The National Digital Health Mission (NDHM) has completed two years. How do you see its progress so far? Where are we and what is yet to be achieved?

Connected, integrated, and systematised healthcare promises to remove pain, enhance the patient experience, improve operations productivity, avoid duplications and cost overruns, and create new possibilities for reach and inclusion. NDHM promises these benefits through national architectural and infrastructural intervention. It emphasises access to real-time health records to provide informed decisions quickly while reducing the cost of services. With 24 crores of Ayushman Bharat Accounts, 162 thousand plus registered health facilities, 91 thousand plus registered healthcare professionals, and, more importantly, linking of 1.5 crores plus medical records, NDHM achieved notable success. We would like to see its adoption improved across the states, especially in the linkage of medical records.

From the security perspective, attempts are being put for a robust security architecture. However, we would like to see how the architecture responds to contemporary trends in distributed computing for more resiliency and data protection, as announced by AADHAAR in the recent past. It would also be remained to be seen how security is maintained in the expanding ecosystem, how applications onboarded address security threats, and how trends like anonymisation are adopted for privacy protection and ethical processing. From a privacy perspective, NDHM is being envisaged as a significant intervention to transform the delivery of health care services, DSCI would like to contribute to the deliberations and efforts of making privacy central to its design and execution. As an enabler of processing health data at a large scale, we would like to see it as a reference example in adhering to contemporary privacy virtues and values, including transparency, openness, and accountability. It can ensure increased participation of patients by offering easy, effective, and informed ways to exercise the subject access rights. We would also like to see attention on data security and privacy use cases and active efforts in developing innovative solutions with the help of researchers and the start-up community. NDHM and its plans could create a pipeline of new security and privacy start-ups in the country.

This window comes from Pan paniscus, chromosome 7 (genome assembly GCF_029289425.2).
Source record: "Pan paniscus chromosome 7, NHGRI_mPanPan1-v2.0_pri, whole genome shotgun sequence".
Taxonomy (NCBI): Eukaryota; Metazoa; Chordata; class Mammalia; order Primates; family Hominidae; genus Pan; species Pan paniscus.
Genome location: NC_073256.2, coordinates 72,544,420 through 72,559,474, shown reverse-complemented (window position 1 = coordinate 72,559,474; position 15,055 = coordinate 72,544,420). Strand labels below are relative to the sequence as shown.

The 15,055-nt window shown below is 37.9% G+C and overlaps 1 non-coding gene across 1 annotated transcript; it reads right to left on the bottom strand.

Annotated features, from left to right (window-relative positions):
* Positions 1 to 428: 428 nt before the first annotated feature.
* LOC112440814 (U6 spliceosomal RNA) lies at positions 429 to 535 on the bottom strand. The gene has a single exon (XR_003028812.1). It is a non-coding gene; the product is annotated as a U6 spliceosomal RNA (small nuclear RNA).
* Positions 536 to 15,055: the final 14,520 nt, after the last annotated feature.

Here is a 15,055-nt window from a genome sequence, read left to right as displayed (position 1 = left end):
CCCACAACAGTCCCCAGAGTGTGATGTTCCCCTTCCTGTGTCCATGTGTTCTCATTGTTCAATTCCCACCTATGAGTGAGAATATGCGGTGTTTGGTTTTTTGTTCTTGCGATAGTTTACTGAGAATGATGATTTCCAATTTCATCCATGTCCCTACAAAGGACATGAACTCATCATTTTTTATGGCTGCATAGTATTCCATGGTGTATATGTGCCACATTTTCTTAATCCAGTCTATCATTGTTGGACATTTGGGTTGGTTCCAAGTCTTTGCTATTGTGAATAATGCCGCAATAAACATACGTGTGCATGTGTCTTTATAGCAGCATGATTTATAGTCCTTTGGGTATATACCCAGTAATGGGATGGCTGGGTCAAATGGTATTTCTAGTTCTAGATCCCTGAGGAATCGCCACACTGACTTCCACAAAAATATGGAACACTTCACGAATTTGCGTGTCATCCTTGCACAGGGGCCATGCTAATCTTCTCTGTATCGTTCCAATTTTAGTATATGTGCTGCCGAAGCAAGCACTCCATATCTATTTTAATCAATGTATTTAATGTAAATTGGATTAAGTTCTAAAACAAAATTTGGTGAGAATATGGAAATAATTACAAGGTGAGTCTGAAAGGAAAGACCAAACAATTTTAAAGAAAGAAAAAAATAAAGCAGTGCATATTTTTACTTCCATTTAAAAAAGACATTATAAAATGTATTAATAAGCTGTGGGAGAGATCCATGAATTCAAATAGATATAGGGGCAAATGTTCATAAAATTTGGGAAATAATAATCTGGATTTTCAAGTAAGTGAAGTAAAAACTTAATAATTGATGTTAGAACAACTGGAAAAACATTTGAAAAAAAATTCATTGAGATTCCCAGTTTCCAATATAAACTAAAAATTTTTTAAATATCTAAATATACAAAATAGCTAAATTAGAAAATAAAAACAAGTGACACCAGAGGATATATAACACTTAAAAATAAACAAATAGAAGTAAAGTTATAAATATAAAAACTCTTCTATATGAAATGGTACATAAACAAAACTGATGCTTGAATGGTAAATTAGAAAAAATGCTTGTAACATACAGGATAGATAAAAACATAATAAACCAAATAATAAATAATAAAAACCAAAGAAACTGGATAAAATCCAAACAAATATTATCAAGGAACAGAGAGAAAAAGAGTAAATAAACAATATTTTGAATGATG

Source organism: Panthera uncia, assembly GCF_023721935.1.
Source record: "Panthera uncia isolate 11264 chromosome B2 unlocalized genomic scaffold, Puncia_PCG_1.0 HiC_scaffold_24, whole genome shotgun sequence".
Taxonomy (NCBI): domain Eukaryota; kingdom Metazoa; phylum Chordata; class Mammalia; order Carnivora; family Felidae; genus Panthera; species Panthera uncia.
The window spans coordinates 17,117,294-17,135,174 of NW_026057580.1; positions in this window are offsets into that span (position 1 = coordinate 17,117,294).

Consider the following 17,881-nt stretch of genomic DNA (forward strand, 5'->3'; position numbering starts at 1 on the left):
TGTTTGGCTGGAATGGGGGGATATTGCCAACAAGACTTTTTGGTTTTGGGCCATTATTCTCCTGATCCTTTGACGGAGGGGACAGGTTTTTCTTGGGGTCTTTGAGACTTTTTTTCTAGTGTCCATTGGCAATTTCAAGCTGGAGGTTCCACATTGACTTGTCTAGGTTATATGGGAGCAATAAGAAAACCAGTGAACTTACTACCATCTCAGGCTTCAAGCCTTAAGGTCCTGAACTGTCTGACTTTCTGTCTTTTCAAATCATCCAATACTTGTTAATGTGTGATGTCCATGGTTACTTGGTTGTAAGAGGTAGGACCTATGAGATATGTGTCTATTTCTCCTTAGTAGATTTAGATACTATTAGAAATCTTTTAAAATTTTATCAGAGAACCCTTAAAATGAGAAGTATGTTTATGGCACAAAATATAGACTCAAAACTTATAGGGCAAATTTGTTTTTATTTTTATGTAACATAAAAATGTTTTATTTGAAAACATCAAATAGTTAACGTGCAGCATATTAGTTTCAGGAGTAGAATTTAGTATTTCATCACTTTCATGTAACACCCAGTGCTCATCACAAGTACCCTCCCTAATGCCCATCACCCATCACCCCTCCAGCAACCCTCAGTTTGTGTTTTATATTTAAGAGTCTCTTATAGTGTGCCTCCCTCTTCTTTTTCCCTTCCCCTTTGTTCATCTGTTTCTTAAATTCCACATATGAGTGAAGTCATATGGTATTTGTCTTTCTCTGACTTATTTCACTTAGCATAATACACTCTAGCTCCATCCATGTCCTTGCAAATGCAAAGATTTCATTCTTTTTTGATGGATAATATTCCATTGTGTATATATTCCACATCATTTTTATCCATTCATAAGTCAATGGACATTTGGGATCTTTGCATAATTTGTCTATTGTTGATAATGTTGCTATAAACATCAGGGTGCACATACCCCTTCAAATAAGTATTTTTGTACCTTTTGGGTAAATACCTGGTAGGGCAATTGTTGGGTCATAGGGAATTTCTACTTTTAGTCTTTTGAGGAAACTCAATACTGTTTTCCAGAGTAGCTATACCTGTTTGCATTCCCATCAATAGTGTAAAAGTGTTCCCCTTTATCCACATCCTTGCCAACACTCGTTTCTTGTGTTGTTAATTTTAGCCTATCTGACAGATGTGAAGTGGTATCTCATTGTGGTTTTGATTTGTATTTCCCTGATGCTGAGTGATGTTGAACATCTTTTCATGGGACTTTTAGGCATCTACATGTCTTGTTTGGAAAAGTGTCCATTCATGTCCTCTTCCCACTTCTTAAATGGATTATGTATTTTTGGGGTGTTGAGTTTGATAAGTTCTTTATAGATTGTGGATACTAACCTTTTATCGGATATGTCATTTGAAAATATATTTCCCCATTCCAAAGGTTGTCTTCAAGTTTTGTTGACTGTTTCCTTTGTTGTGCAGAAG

What are your views on the implementation of Electronic Medical Records (EMR) in the Indian healthcare system? (Current status and any challenges)?

From the privacy perspective, one of the most challenging parts is to set interoperability standards. Data portability is especially important in this National health mission vision as every citizen should have the right to port data from one place to another and continue getting services. This will change the entire paradigm where data is available and not binding to a particular hospital. Individual hospitals are getting integrated with the national systems, and with that structure in place, we will see quite a significant portability of data more effectively and efficiently. These portable medical health records would probably save the cost of the health services that are provided to the citizen and ensure data privacy.

How do you see the future of cybersecurity in healthcare in India? 

Healthcare is one of the largest sectors in India, both in terms of revenue and employment. It is loaded with personal and critical data, making its security more important than ever before. With the significant increase in data breaches in the healthcare segment, the focus on healthcare cybersecurity is expanding with new areas for investment. Cybercriminals are constantly seeking opportunities to gain access to health data, especially when many consider healthcare institutions to be soft targets. Data collected from such institutions also have significant value on the dark web.

Thus, to over these challenges, healthcare institutions need to focus more on safeguarding their data by investing more in technological innovation and adopting holistic cybersecurity measures. Steps like integrating security into medical devices, security in the development and deployment of applications, data-centric security approaches, spreading awareness and training on cybersecurity measures, regular assessment of threats and sharing information to mitigate them, and setting up competent security operations could help the sector create a shield and to minimise the impact of cyber threats.

cyber attacksData securitydigital health